You name it, shiraz has it covered. From light and fragrant to the biggest, boldest and baddest, Australian shiraz just keeps on giving – and growing.
The juggernaut of Australian shiraz will not be slowed. From the cool of Tasmania to the warm of the Barossa, the heart-throb variety of Australian red wine – grown on our lands for more than 175 years – isn’t just buoyant, it’s expanding. And what a remarkable fact that is.
“Australian shiraz is still far and away the number one choice for Australian red wine drinkers with Barossa being the most recognisable by a fair margin, followed by McLaren Vale,” says Dan Murphy’s Peter Nixon. The proof? In the past 12 months, the retailer has added no less than 53 new shiraz wines to its range. Go you good thing.
“Shiraz is the king of varieties,” says Allister Ashmead of Elderton in the Barossa. “Consumers here and abroad still relate to it as the best Australia has to offer. The Barossa as a whole is [still] madly planting the variety for expected continued success. We would be really surprised to see Barossa shiraz hit a serious downward slope any time in the near future.”
From Grange to Clonakilla, Hill of Grace to Maurice O’Shea’s finest, shiraz has long since had many strings to
its bow. But it’s adding a few more. It’s playing both country and western, and becoming even more versatile as a result. Think cool. Think spice. Think shiraz inspired as much or more by pinot noir than by, say, cabernet.
While shiraz’s famous rich, ripe, voluptuous fruit flavour – what Allister refers to as its “cuddliness” – is still as in-vogue as ever, cool-climate shiraz is now going bananas too. Variety is the spice of life, but spice is adding life to the shiraz variety.
“Shiraz in Australia is divergent along many axes – cool climate versus warm; blends versus single vineyards; whole bunches or not; French or American
oak – it goes on,” says Dan Buckle, senior winemaker at Chandon in the Yarra Valley.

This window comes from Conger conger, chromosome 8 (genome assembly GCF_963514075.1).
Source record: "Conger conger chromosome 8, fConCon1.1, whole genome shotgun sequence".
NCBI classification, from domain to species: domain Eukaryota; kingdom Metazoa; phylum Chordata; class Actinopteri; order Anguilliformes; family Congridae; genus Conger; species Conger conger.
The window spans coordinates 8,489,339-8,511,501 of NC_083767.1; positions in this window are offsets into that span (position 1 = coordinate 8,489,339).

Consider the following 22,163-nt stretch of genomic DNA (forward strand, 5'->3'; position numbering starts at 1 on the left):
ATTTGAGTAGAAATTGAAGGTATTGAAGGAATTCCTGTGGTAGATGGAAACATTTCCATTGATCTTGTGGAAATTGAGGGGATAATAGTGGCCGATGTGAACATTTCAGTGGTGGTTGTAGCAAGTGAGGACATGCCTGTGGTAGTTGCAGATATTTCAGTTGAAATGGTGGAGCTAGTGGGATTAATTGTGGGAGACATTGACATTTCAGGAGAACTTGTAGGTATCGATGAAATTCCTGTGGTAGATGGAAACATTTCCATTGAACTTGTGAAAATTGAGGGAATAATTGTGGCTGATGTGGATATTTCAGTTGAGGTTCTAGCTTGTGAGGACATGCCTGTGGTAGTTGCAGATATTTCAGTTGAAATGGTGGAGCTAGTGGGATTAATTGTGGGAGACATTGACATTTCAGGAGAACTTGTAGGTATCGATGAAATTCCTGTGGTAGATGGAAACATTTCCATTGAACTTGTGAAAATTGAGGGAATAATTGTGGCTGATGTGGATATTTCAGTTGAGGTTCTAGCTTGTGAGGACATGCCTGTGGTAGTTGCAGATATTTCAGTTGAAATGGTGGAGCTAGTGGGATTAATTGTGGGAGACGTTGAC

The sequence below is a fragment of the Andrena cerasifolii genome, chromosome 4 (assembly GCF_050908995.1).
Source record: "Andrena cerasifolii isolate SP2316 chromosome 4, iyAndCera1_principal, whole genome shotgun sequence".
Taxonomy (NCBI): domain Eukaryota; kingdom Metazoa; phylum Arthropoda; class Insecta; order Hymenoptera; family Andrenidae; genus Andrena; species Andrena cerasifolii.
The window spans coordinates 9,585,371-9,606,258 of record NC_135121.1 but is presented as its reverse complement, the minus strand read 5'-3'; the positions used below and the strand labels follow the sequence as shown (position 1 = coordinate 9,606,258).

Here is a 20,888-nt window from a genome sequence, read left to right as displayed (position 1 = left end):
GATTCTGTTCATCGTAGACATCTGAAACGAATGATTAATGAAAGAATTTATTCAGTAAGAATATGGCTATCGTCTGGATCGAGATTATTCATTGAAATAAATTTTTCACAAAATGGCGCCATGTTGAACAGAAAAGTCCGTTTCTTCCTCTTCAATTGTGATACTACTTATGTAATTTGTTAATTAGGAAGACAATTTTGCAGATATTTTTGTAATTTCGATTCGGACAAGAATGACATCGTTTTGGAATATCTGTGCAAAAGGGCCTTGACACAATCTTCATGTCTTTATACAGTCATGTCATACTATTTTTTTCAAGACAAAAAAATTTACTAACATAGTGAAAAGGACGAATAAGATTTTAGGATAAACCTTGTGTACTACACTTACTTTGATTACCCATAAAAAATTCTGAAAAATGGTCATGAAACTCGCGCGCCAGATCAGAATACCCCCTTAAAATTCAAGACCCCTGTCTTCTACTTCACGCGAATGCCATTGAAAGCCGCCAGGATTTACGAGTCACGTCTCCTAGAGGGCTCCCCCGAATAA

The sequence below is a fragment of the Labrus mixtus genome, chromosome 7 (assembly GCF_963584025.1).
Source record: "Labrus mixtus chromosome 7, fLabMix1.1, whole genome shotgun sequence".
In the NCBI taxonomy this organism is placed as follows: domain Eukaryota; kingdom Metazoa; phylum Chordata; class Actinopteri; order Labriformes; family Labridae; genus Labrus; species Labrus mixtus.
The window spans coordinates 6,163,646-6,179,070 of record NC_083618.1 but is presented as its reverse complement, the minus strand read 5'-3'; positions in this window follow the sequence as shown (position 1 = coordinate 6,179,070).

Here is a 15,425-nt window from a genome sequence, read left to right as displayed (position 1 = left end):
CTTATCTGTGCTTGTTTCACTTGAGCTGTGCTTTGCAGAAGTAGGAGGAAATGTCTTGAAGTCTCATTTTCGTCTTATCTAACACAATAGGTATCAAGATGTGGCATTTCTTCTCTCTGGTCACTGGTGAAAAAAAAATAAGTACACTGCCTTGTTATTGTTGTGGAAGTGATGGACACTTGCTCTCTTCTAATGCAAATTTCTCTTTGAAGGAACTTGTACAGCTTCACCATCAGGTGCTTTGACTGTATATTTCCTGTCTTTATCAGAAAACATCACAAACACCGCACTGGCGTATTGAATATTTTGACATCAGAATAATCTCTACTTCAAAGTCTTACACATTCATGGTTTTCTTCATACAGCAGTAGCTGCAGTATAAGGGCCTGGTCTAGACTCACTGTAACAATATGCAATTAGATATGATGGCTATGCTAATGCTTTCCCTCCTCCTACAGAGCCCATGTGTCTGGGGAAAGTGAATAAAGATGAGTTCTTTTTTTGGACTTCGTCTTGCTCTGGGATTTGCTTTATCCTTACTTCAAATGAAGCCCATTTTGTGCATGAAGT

“Many friends of mine who gave up shiraz because they discovered other things are now coming back and being surprised when I show them something from Ben Haines or Syrahmi, for example. They are coming back and this might be where the growth comes from.The evolution of style in South Australia shows this as well. While there are producers with a steadfast adherence to a certain Aussie recipe [and these wines have their own merit, of course], there is clearly interest in making shiraz that goes beyond fruit, power, oak and weight. The SA producers are not standing still, which is awesome.”
Indeed, if explanation was needed of shiraz’s charms – and going by the sales numbers, clearly it’s not – then Dan nails it better than most. “Shiraz can quite reliably produce lovely fruity dry reds in most places. Juicy, fruity, darkly coloured and easy-to-make wines aplenty. But that’s not the whole story. There’s pepper. Spices. Florals – think little purple flowers. Savoury elements, Grandma’s lamb roast pan and the elusive garrigue and dry herbs – plus Persian spices, jasmine and ginger blossom, and graphite. This is where it gets exciting for me,” Dan says.
“[It’s] not surprising then that Victoria, and Great Southern, and Tasmania are showing growth. Cool climates, in theory, give us grapes with longer ripening and therefore more complexity of flavour and more development in the grapes.”
From show-stoppers to spice temples, there is no stopping shiraz. And while spiced-up shiraz is nothing new, its wider appeal to Australian drinkers certainly is – and so too are its new territories.
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